By Gene Li
Nowhere is the concept of the “Big 3” more relevant than basketball. As a relatively star-dominated game compared to football, soccer, etc., NBA games are determined by the performance of a few players who can deliver offensive firepower. NBA fans often view their team’s success as driven by the top three players on each team. Just last season, we saw the trio of Stephen Curry, Klay Thompson, and Draymond Green from the Golden State Warriors face off against Lebron James, Kyrie Irving, and Kevin Love of the Cleveland Cavaliers. Historic “Big Threes” include the infamous James-Wade-Bosh trio in Miami, and the Duncan-Parker-Ginobili Spurs offense that won four championships over 13 years. But just how much can a team’s performance be attributed to its top three players?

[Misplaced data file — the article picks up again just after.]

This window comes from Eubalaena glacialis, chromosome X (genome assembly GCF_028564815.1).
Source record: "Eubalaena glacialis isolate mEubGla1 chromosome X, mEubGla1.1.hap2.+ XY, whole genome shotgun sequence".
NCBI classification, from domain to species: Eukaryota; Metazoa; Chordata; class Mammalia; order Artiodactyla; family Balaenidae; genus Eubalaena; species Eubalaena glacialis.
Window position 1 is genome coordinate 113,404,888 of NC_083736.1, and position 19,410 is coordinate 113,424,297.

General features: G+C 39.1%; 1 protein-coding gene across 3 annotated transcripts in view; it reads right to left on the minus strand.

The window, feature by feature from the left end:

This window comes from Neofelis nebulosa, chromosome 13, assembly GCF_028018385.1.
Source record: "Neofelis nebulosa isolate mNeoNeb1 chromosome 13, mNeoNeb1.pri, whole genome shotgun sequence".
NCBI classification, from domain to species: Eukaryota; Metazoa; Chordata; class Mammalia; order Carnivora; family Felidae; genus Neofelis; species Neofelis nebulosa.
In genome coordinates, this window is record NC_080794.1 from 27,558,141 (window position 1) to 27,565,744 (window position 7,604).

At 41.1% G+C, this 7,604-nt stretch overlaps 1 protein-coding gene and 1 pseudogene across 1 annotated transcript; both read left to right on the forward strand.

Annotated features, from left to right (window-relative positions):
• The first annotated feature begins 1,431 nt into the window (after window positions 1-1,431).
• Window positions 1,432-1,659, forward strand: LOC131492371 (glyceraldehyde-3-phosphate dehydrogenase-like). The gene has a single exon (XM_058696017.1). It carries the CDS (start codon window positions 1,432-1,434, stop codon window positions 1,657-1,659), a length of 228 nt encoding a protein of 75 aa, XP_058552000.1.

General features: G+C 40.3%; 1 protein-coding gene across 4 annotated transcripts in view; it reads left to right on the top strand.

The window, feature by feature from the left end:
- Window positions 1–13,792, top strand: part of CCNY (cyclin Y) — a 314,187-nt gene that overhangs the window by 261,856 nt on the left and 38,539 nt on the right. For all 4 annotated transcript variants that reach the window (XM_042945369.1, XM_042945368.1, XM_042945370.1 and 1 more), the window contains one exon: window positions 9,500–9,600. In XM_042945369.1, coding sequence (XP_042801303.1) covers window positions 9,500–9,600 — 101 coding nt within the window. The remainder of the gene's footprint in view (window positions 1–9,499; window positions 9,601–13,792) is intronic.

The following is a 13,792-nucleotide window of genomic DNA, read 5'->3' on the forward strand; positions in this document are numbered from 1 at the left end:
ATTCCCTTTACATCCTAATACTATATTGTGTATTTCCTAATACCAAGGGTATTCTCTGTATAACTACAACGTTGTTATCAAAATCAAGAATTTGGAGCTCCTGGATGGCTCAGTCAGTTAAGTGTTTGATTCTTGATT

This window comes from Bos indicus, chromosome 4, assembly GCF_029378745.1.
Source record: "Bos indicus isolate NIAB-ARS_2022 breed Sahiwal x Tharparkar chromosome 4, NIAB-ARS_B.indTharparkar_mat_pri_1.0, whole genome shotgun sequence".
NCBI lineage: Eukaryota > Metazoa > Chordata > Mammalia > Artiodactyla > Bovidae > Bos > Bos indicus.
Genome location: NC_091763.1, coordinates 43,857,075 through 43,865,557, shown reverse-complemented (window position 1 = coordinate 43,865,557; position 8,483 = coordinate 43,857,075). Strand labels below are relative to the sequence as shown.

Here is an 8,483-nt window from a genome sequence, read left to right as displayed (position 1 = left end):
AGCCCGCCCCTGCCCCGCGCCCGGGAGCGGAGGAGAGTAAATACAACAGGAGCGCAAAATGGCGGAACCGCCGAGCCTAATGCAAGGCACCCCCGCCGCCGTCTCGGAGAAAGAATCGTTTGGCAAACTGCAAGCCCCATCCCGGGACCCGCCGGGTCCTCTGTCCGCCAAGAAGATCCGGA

By Neil Rangwani
This time of year means a few things in the world of sports: March Madness highlights take over ESPN, baseball stadiums start to fill up, and Knicks fans await their inevitable disappointment.
This NBA season looks remarkably competitive: the top of the league is crowded with legitimate contenders. The defending champion Heat and the Pacers, although sliding a bit recently, look to be the favorites in a weak East, while the Thunder, Clippers, and an extremely hot Spurs team each look like they could win the West.
In order to take a closer look at the playoff picture, we wanted to rank teams according to a metric that took into account various facets of a player’s game, so we decided to calculate a team equivalent of Player Efficiency Rating (PER). We took a relatively simple approach, since PER encompasses a number of basic statistics.
Introducing Weighted Player Efficiency Rating (WPER)
Using data for each player over the past four NBA seasons, we weighted each player’s PER by their playing time as a fraction of their team’s total playing time in order to account for a player’s actual usage. Then, we found each team’s Weighted Player Efficiency Rating (WPER) by summing the values for each player on each team.